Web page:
Sunday, February 25

Do worlds exist beyond ‘our lonely Eden’?


Do worlds exist beyond ‘our lonely Eden’?

Tom Momary

"Larger constellations burning, mellow moons and happy
skies,

Breadths of tropic shade and palms in cluster, knots of
Paradise."

­Tennyson

"Locksley Hall"

Have you ever gazed into a starry summer sky, into the light of
a thousand distant suns, and wondered about worlds? Of those
glittering stars we see, how many have planets circling them at
this moment? Do worlds exist, far beyond our Earth, that breathe
and laugh and hum with life? Is it natural to wonder about these
things ­ about worlds in space and life and intelligence? We
want to know if we are alone. If among the billions of fires
burning in our galaxy are sprinkled "knots of Paradise."

I have always been on the optimistic side of these questions. I
cannot fathom how, out of 400 billion suns in our galaxy alone,
ours could be the only one with a lively world ­ the lonely
Eden. The processes that govern the formation of planets and stars
operate throughout the universe. We know that the laws of nature
are everywhere the same. And the elements that go into building
worlds are abundant, and in the same proportions, everywhere. It
seems more likely to me that technical civilizations must be
commonplace. Maybe one even buzzes about near one of those stars we
see serenely twinkling at night.

We cannot say for sure, of course. Not yet. But we can explore
the probabilities for a moment. Follow this through with me, as the
numbers are extremely compelling, though they are only estimates.
The number of technical civilizations in our galaxy depends first
of all on the number of stars in our galaxy (about 400 billion).
And what fraction of those stars are stable and have planets? I
estimate maybe a third, which is not so far-fetched given recent
evidence. If solar systems commonly have about 10 planets (like
ours does) then a trillion worlds exist in our galaxy alone.

Yes, you say, but not all of these planets are warm and happy
places, and you are right. Maybe only two out of 10 planets are
warm and happy places. At this point, we have an estimate of the
number of planets in our galaxy that can support life, something
like 300 billion. Now, in how many of these places has life
actually arisen? We are treading on thinner ice now, but lets say
one third. But, you say, how many of these produces something more
interesting than a ground sloth? Okay. Perhaps only one percent of
these worlds where life arises produces a technical
civilization.

So, now we have that there are a billion planets in our galaxy
where technical civilizations have existed, at least once. All
right, but technical civilizations can be stupid. How many will
actually survive their adolescence and not snuff themselves out in
a mushroom cloud? Even if only one-tenth of 1 percent can survive,
we still have an estimate of a million technical civilizations in
our galaxy alone. (Not to mention that there are about 100 billion
galaxies in the universe). It is hard for me to imagine that this
universe is not positively rippling with life and intelligence. I
based this analysis on the Drake Equation developed by Frank Drake
of UC Santa Cruz, who estimated similar results.

What about actual evidence? In December, the repaired Hubble
Space Telescope looked at the constellation of Orion, where hot,
young stars are being born right now. Hubble imaged hundreds of
young stars and found that more than half of them had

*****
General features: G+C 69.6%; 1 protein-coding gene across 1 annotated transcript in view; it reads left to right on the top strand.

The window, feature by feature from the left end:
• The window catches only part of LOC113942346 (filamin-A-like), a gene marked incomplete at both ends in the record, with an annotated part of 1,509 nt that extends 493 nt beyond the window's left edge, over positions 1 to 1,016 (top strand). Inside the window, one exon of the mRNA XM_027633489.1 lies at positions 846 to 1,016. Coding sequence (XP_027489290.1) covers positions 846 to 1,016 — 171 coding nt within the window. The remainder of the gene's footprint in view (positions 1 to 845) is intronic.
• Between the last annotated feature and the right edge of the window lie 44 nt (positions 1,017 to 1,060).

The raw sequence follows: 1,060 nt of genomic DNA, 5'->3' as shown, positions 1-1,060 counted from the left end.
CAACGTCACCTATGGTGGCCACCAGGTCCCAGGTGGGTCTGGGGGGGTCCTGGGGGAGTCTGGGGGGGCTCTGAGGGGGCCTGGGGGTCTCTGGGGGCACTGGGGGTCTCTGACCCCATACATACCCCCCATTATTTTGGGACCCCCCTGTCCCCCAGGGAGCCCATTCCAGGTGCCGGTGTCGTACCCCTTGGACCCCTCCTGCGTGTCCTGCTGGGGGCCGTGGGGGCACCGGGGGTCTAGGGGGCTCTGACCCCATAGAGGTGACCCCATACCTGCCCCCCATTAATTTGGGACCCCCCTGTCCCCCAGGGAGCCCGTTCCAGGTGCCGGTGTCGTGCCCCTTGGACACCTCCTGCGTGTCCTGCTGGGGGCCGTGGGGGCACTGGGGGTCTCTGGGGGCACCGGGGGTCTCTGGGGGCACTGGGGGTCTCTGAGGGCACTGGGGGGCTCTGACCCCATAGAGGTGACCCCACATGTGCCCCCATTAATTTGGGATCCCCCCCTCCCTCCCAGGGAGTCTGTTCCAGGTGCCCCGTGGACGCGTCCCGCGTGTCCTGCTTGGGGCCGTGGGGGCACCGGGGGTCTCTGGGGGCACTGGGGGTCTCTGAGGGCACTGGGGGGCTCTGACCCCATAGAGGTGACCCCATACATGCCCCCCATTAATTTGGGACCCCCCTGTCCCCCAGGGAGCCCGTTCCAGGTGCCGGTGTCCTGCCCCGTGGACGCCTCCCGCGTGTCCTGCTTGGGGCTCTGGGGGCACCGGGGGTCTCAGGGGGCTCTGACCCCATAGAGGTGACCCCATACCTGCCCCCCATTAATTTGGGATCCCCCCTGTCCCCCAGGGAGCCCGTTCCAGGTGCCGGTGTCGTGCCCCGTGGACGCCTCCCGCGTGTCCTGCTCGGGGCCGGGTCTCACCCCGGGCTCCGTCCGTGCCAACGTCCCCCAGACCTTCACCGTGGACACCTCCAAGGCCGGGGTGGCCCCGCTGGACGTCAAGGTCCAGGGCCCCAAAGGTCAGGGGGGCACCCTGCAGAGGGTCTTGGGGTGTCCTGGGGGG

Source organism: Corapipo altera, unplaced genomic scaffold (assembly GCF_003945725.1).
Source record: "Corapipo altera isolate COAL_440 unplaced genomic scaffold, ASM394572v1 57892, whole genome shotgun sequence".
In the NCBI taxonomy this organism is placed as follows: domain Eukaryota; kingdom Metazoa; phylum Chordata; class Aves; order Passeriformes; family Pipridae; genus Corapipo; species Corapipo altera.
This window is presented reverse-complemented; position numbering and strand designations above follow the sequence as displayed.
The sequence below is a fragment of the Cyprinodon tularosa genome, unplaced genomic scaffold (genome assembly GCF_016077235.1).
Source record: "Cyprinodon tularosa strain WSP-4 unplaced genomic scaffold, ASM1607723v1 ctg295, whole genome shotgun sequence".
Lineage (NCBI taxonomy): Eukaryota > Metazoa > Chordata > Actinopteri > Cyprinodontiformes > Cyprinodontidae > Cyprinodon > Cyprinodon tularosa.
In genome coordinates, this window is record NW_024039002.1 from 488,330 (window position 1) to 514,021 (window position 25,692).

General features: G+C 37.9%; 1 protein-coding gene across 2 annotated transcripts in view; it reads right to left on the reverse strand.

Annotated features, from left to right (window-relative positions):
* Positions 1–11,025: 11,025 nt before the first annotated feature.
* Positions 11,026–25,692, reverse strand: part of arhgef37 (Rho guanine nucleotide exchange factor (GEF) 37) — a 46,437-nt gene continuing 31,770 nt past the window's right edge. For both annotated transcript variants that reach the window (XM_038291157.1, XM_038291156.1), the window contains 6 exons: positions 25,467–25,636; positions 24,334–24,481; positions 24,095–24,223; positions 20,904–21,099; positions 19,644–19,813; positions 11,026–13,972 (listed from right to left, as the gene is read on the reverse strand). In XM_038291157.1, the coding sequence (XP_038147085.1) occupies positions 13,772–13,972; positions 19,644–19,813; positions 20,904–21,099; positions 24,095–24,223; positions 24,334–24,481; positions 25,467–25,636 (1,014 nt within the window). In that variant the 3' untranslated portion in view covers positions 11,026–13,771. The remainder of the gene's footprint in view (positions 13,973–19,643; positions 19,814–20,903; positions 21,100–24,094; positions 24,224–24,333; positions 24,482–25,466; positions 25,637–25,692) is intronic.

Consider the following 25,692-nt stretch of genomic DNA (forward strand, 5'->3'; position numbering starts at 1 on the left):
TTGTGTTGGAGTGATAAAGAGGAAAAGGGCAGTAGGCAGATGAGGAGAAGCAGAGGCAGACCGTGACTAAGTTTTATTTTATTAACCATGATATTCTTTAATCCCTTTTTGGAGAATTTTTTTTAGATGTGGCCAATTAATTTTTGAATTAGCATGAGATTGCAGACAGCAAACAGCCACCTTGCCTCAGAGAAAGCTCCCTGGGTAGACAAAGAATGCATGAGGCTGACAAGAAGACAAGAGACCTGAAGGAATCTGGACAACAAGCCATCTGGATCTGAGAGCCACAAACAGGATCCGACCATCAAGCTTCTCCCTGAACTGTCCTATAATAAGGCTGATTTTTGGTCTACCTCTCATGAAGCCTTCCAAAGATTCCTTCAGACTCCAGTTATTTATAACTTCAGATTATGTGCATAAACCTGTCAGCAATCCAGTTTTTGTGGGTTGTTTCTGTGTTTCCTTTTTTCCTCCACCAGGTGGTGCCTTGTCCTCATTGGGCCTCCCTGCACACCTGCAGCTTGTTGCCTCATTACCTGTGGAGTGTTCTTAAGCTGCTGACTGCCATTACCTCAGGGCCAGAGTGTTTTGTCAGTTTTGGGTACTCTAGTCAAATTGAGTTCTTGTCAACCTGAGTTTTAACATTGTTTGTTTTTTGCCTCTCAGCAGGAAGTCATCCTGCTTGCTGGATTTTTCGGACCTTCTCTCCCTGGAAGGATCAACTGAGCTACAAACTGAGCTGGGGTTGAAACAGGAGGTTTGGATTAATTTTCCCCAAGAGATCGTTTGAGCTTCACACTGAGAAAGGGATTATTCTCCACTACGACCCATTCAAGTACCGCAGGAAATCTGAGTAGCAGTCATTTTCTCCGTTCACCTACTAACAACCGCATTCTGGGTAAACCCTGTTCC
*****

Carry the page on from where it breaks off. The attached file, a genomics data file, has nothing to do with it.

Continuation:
proto-planetary disks, i.e., planets in formation. This is the
first direct evidence that about half of all young stars in the
universe have the potential to form planets. Circumstantial
evidence also supports this contention. And once we have worlds,
life can follow. Why not? It certainly happened here on this
planet.

I do not believe that this has anything to do with Earth having
been visited. The distances between stars are colossal. Travelling
these distances requires incredible energies. And all of the
accounts of UFOs are suspiciously unprovable. There never has been
any evidence to back them up. Not the tiniest shred of a new metal
alloy. Never any "revelations" about science or religion or social
organization. Very few supposed UFOs were even seen by more than
one witness. I do not put my faith entirely in circumstantial
evidence ( I prefer facts) but that is all that such stories have.
It is natural to want to have been visited. Some part of our nature
senses that we are alone. It is a bit of human arrogance, though,
to suppose that in a million worlds scattered throughout space,
aliens would select the speck of dust we call home. I think that
they are out there, but they have not been here.

As astronomy rides on the tide of progress, evidence mounts that
planets are common. Worlds in space? Yes. Repositories of life and
intelligence? Perhaps. We are not the first people to ask these
questions. But we will be the first generation, I believe, to know
the answers. And the discovery of other civilizations will
profoundly affect us. It will hasten the decline of provincial
perspectives and allow us to realize collectively what this
generation must recognize ­ that we are one planet. One out of
millions.

At this very moment, somewhere in space, clouds float lazily by
in alien skies. Strange oceans break on the shores of unknown
continents. Breezes sweep the thoughts of creatures we cannot even
begin to imagine, living somewhere on another world. Right now.
There may be whispers ranging through the depths of space, speaking
of other places. Other lives. What inspirations burn, I wonder, on
their "knots of Paradise"?

Tom Momary is a third-year grad-uate student studying
Geophysics.

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